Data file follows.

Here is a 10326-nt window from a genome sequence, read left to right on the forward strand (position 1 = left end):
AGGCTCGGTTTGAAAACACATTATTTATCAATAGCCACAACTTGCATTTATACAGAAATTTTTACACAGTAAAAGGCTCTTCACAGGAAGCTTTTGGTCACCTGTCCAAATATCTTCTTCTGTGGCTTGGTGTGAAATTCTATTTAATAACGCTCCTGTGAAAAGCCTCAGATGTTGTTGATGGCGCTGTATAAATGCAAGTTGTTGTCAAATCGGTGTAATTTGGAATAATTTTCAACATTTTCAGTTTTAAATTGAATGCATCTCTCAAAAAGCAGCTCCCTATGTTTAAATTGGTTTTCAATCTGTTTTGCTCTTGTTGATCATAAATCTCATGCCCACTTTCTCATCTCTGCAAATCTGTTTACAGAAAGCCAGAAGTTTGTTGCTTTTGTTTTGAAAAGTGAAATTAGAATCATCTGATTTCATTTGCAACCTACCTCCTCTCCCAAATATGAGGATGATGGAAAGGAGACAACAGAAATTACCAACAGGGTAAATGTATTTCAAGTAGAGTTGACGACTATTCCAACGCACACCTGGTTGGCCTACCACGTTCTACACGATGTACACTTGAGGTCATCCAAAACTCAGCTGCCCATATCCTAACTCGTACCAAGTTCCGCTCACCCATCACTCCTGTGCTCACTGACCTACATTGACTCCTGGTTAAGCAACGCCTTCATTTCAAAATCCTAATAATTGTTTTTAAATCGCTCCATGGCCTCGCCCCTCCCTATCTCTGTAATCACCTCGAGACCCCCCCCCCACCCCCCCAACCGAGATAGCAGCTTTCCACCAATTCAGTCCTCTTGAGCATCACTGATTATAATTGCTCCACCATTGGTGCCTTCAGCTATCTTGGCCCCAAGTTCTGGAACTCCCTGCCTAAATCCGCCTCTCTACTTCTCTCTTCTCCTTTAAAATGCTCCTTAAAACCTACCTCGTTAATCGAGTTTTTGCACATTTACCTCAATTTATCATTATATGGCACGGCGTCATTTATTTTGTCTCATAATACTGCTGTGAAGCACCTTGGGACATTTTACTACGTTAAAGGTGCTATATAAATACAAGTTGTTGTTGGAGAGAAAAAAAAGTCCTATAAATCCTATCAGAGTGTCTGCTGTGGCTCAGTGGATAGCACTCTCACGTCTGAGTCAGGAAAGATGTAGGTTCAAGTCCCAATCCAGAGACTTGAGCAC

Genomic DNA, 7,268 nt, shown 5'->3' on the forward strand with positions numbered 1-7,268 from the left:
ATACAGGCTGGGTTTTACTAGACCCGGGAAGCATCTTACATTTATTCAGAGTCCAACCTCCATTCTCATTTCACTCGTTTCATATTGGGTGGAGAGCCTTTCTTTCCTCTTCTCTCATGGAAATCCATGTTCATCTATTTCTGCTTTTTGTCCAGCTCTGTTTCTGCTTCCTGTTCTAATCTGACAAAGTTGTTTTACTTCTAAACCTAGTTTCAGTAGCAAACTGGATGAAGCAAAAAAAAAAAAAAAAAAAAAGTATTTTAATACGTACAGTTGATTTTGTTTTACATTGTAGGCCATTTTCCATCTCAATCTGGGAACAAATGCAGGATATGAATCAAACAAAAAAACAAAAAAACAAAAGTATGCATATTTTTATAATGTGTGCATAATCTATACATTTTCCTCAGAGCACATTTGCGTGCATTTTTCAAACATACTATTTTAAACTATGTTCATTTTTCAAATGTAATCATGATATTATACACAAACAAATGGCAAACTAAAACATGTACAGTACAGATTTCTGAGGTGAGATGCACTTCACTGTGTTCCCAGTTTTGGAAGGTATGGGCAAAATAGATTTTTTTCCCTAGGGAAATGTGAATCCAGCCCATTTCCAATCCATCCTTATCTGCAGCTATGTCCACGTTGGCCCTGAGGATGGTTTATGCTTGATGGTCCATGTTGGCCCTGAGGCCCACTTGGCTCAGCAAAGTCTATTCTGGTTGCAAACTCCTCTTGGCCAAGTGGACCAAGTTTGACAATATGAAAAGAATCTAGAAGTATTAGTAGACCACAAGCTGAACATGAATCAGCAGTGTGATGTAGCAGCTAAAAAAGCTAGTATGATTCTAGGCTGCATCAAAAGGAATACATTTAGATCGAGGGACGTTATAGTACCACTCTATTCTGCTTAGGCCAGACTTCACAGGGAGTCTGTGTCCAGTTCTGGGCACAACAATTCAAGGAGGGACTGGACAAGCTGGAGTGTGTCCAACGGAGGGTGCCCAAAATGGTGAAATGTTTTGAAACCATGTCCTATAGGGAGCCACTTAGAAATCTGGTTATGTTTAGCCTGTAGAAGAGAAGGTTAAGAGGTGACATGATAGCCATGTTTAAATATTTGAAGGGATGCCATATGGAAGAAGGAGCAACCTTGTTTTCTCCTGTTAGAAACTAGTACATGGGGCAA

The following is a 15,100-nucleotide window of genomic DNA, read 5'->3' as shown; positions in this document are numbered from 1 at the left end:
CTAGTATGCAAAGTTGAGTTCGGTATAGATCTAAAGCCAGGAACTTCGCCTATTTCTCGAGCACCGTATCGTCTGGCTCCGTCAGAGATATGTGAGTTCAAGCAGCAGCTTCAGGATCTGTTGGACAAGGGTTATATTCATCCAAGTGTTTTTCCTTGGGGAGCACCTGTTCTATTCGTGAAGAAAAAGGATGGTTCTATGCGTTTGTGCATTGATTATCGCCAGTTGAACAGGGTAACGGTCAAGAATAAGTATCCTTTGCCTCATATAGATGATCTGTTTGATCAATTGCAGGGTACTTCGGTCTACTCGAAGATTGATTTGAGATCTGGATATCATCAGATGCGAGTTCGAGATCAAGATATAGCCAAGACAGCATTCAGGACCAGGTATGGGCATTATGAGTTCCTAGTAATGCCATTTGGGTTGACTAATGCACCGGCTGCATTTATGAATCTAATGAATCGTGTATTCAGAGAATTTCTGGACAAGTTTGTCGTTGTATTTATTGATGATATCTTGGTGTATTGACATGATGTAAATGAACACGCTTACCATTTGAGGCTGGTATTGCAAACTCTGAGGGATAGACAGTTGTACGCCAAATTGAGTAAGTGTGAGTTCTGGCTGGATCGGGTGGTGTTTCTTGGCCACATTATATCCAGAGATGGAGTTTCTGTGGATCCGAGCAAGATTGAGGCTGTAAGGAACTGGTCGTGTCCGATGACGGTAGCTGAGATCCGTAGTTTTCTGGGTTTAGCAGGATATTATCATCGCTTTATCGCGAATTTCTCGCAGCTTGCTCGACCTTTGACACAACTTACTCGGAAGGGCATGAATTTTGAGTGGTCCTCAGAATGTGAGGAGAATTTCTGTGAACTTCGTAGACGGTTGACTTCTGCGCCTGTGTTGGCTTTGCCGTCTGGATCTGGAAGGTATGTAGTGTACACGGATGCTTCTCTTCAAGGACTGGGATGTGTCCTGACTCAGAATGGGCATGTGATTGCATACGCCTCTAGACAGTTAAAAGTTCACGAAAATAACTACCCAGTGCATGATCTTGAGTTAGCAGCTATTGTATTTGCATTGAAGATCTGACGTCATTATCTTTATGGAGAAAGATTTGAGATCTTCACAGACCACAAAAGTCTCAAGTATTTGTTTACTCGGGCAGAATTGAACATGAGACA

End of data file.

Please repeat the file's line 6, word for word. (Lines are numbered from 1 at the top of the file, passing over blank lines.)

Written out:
CTAGTATGCAAAGTTGAGTTCGGTATAGATCTAAAGCCAGGAACTTCGCCTATTTCTCGAGCACCGTATCGTCTGGCTCCGTCAGAGATATGTGAGTTCAAGCAGCAGCTTCAGGATCTGTTGGACAAGGGTTATATTCATCCAAGTGTTTTTCCTTGGGGAGCACCTGTTCTATTCGTGAAGAAAAAGGATGGTTCTATGCGTTTGTGCATTGATTATCGCCAGTTGAACAGGGTAACGGTCAAGAATAAGTATCCTTTGCCTCATATAGATGATCTGTTTGATCAATTGCAGGGTACTTCGGTCTACTCGAAGATTGATTTGAGATCTGGATATCATCAGATGCGAGTTCGAGATCAAGATATAGCCAAGACAGCATTCAGGACCAGGTATGGGCATTATGAGTTCCTAGTAATGCCATTTGGGTTGACTAATGCACCGGCTGCATTTATGAATCTAATGAATCGTGTATTCAGAGAATTTCTGGACAAGTTTGTCGTTGTATTTATTGATGATATCTTGGTGTATTGACATGATGTAAATGAACACGCTTACCATTTGAGGCTGGTATTGCAAACTCTGAGGGATAGACAGTTGTACGCCAAATTGAGTAAGTGTGAGTTCTGGCTGGATCGGGTGGTGTTTCTTGGCCACATTATATCCAGAGATGGAGTTTCTGTGGATCCGAGCAAGATTGAGGCTGTAAGGAACTGGTCGTGTCCGATGACGGTAGCTGAGATCCGTAGTTTTCTGGGTTTAGCAGGATATTATCATCGCTTTATCGCGAATTTCTCGCAGCTTGCTCGACCTTTGACACAACTTACTCGGAAGGGCATGAATTTTGAGTGGTCCTCAGAATGTGAGGAGAATTTCTGTGAACTTCGTAGACGGTTGACTTCTGCGCCTGTGTTGGCTTTGCCGTCTGGATCTGGAAGGTATGTAGTGTACACGGATGCTTCTCTTCAAGGACTGGGATGTGTCCTGACTCAGAATGGGCATGTGATTGCATACGCCTCTAGACAGTTAAAAGTTCACGAAAATAACTACCCAGTGCATGATCTTGAGTTAGCAGCTATTGTATTTGCATTGAAGATCTGACGTCATTATCTTTATGGAGAAAGATTTGAGATCTTCACAGACCACAAAAGTCTCAAGTATTTGTTTACTCGGGCAGAATTGAACATGAGACA